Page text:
The $12 Trillion Fat Finger: How A "Glitch" Nearly Crashed The Global Financial System - A True StorySubmitted by Tyler Durden on 08/08/2015 22:43 -0500
... in under a minute, the hateful script had taken offline the entire system in much the same manner as chucking a spanner into a running engine might stop a car. The databases, as always, were flushing their precious data onto many different disks as this happened, so massive, irreversible data corruption occurred. That was it, the biggest computer system in the bank, maybe even the world, was down. And it wasn't coming back up again quickly. At the time this failure occurred there was more than $12 TRILLION of trades at various stages of the settlement process in the system. This represented around 20% of ALL trades on the global stock market.
"It's all noise," squeaks Laszlo Birinyi, deflecting concerns about revenues, earnings, Europe, China, commodities, and rates as he unleashes his latest extrapolation. "If we continue to grow at 11bps per day, the S&P will be at 3,200 within 2 years," he warbles as he hopes his ruler - which missed its 2013 projection by 1100 points - is forecasting better this time.
After a lukewarm start by the Chinese "market", which had dropped for the past 6 out of 7 days despite ever escalating measures by Beijing to manipulate stocks higher, finally the Shanghai Composite reacted favorably to Chinese micromanagement of stock prices and closed 3.7% higher as Chinese regulators stepped up their latest measures by adjusting rules on short-selling in order to reduce trading frequency and price volatility, resulting in several large brokerages suspending short sell operations. At this pace only buy orders will soon be legal which just may send the farce of what was once a "market" limit up.
There could be trouble ahead....
This charmed circle includes Google, Amazon, Baidu, Facebook, Saleforce.com, Netflix, Pandora, Tesla, LinkedIn, ServiceNow, Splunk, Workday, Ylep, Priceline, QLIK Technologies and Yandex. Taken altogether, their market cap clocked in at $1.3 trillion on Friday. That compares to just $21 billion of LTM net income for the entire index combined. The talking heads, of course, would urge not to be troubled. After all, what’s a 61X trailing PE among today’s leading tech growth companies?
"What Europe Wants" - to use global issues as excuses to extend its power:
- environmental issues: increase control over member countries; advance idea of global governance
- terrorism: use excuse for greater control over police and judicial issues; increase extent of surveillance
- global financial crisis: kill two birds (free market; Anglo-Saxon economies) with one stone (Europe-wide regulator; attempts at global financial governance)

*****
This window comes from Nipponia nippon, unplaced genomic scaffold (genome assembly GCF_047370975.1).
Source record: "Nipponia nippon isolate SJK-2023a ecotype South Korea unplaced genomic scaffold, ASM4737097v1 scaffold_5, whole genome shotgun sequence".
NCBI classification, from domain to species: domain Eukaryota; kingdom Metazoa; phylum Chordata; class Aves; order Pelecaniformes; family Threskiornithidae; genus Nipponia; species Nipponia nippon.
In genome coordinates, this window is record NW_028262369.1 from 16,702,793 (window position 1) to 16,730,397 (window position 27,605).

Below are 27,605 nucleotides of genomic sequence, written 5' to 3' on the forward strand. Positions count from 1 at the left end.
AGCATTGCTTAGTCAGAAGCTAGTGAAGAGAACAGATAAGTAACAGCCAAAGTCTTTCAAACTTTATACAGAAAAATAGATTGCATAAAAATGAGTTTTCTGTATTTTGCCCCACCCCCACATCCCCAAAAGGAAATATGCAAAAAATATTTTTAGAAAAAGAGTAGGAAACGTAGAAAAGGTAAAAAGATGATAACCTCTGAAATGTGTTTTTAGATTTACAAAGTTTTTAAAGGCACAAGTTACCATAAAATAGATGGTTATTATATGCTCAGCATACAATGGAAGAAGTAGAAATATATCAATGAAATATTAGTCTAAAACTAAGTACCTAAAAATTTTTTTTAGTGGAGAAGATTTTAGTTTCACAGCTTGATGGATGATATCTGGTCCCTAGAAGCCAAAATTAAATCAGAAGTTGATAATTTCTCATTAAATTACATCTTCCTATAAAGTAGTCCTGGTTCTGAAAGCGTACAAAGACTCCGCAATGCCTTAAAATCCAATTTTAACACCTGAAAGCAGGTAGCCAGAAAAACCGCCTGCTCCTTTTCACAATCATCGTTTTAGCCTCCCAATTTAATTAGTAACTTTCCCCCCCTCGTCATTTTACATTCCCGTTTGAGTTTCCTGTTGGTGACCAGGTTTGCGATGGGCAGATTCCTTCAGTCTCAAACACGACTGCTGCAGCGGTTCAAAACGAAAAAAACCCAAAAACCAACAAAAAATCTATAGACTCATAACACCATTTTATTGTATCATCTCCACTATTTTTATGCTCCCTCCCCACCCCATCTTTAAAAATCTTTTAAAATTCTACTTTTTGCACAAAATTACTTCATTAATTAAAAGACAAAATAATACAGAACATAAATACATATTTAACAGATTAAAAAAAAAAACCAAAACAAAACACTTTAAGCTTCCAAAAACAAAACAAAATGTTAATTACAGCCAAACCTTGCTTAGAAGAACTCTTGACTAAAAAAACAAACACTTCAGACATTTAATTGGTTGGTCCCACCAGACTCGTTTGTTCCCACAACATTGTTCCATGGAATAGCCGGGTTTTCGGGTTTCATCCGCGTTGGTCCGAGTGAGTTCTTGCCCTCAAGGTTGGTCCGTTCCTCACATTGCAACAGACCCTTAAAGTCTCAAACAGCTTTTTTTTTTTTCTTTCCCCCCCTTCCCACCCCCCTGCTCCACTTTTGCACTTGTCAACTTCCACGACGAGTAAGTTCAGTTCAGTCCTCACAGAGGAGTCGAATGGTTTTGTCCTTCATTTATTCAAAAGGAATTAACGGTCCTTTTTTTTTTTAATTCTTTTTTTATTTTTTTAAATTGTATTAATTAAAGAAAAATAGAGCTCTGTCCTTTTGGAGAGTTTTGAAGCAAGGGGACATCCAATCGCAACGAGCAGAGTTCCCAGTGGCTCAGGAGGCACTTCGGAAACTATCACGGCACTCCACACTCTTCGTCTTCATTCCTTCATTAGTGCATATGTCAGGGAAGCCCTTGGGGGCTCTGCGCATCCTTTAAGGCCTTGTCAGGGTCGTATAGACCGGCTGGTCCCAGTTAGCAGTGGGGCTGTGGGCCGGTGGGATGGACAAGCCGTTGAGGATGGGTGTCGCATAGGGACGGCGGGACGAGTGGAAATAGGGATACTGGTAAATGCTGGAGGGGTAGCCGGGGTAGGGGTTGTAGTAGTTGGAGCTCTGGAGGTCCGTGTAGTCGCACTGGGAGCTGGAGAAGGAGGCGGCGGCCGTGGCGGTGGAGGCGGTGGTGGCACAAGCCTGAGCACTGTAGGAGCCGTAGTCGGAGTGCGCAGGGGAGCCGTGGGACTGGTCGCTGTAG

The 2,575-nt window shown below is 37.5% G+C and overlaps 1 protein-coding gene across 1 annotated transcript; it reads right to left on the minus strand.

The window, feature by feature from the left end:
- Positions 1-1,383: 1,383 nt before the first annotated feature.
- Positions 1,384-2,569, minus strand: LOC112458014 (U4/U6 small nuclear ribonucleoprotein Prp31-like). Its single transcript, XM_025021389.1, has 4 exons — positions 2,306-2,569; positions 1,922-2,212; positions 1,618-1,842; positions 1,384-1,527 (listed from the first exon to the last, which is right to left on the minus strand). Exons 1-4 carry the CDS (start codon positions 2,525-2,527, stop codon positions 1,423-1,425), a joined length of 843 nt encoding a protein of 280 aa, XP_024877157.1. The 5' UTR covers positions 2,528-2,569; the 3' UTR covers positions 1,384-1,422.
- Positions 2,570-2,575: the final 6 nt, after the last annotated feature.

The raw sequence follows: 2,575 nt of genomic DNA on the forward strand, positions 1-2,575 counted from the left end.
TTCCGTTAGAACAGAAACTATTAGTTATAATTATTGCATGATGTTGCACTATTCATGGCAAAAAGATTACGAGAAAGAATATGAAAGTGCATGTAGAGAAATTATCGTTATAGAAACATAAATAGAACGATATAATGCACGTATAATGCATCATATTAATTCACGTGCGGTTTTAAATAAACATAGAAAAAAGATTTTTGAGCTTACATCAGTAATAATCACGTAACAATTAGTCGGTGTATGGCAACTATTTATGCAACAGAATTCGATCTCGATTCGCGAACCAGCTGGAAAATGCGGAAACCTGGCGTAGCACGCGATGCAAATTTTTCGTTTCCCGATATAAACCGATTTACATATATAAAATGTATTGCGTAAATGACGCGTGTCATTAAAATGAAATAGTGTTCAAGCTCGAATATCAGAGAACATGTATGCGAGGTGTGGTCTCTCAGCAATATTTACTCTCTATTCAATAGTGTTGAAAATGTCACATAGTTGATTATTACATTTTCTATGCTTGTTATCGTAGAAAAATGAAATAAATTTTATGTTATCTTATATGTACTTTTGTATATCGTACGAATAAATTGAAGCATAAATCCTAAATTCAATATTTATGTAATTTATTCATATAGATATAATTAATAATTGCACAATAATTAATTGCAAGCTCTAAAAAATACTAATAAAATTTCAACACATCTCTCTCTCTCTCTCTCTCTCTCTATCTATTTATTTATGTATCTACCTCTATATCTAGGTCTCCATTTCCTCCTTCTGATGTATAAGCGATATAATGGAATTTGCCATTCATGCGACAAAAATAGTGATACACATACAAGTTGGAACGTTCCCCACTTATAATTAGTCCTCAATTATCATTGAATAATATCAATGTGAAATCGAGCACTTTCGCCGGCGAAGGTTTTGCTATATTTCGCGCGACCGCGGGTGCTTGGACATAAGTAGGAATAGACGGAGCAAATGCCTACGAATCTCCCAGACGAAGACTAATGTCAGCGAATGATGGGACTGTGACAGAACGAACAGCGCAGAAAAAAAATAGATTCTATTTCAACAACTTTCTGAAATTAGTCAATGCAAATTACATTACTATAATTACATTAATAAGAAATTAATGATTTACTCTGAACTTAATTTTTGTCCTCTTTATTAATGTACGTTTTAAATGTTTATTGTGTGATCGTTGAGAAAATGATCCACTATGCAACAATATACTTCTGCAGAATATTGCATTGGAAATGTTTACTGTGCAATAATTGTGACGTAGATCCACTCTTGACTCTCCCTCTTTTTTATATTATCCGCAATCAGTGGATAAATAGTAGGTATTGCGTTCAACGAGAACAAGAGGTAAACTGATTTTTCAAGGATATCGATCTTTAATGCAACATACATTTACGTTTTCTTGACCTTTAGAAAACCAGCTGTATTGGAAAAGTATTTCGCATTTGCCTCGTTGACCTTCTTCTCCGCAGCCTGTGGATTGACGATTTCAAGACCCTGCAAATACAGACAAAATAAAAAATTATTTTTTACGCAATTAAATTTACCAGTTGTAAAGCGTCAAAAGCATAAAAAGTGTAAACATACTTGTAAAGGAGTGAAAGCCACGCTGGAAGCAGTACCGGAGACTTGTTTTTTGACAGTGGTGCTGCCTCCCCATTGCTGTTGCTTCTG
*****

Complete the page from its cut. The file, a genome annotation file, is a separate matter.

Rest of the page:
- EMU: create a crisis to force introduction of “European economic government”
The rescue of AIG should not serve as a source of comfort to investors.
It’s happening. As expected, dynastic politics is prevailing in campaign 2016. After a tease about as long as Hillary’s, Jeb Bush (aka Jeb!) officially announced his presidential bid last week. Ultimately, the two of them will fight it out for the White House, while the nation’s wealthiest influencers will back their ludicrously expensive gambit. And here’s a hint: don’t bet on Jeb not to make it through the Republican gauntlet of 12 candidates (so far). After all, the really big money’s behind him.
As we previously noted, liquidity is there when you don't need it, and it promptly disappears once it is in demand. Consider it "cocktease capitalism." If liquidity lasts longer than 4 hours, call the CFTC because you may be experiencing a spoof. Right now, the ultimate spoof is setting up as the credit default swap market collapses, and a global bond market margin call is just around the corner.
Having been picked by NASA, and funded by US taxpayers, to ship a cargo capsule to the Space Station, Elon Musk's SpaceX 9 Falcon Rocket has exploded shortly after takeoff due to what is being called an "anomaly."
The Fed's QE policies of recent years have, for all intents and purposes told the world that “the dollar is our currency and your problem.” And, in recent years, the dollar has been a genuine problem for a number of emerging countries. Following this traumatic event, and the change in the perception of US stability, China went around the world and invited the likes of Brazil, Indonesia, South Africa, Turkey and Korea to shift some of their China trade away from the dollar and into renminbi. China started doing this in 2011 and, as we see it, the renminbi’s attempt to become a trading currency is potentially one of the most important financial developments. Yet no-one seems to care.
We want to highlight today's absolute failure at investigative reporting, and the worst example of journalistic capture by the Federal Reserve that we have ever seen because at stake is the criminality, competence and corruption of that most important of organizations in modern society, the US Federal Reserve.
- Greek central bank issues 'Grexit' warning if aid talks fail (Reuters)
- Kerry says 'patience wearing thin' on Syria's Assad (Reuters)
- Juncker accuses Athens of misleading Greek people (FT)
- Al Qaeda kills two Saudis accused of spying for America (Reuters)
- Hedge-Fund Bet Hits Pensions (WSJ)
- ‘Flash Crash’ Trader Navinder Sarao Worked With Fund Network Now Under Investigation (WSJ)
- 'Me? Rich?' U.S. presidential hopefuls play middle-class card (Reuters)
- You’ve Been Warned: Central Bankers Turning Less Market-Friendly (BBG)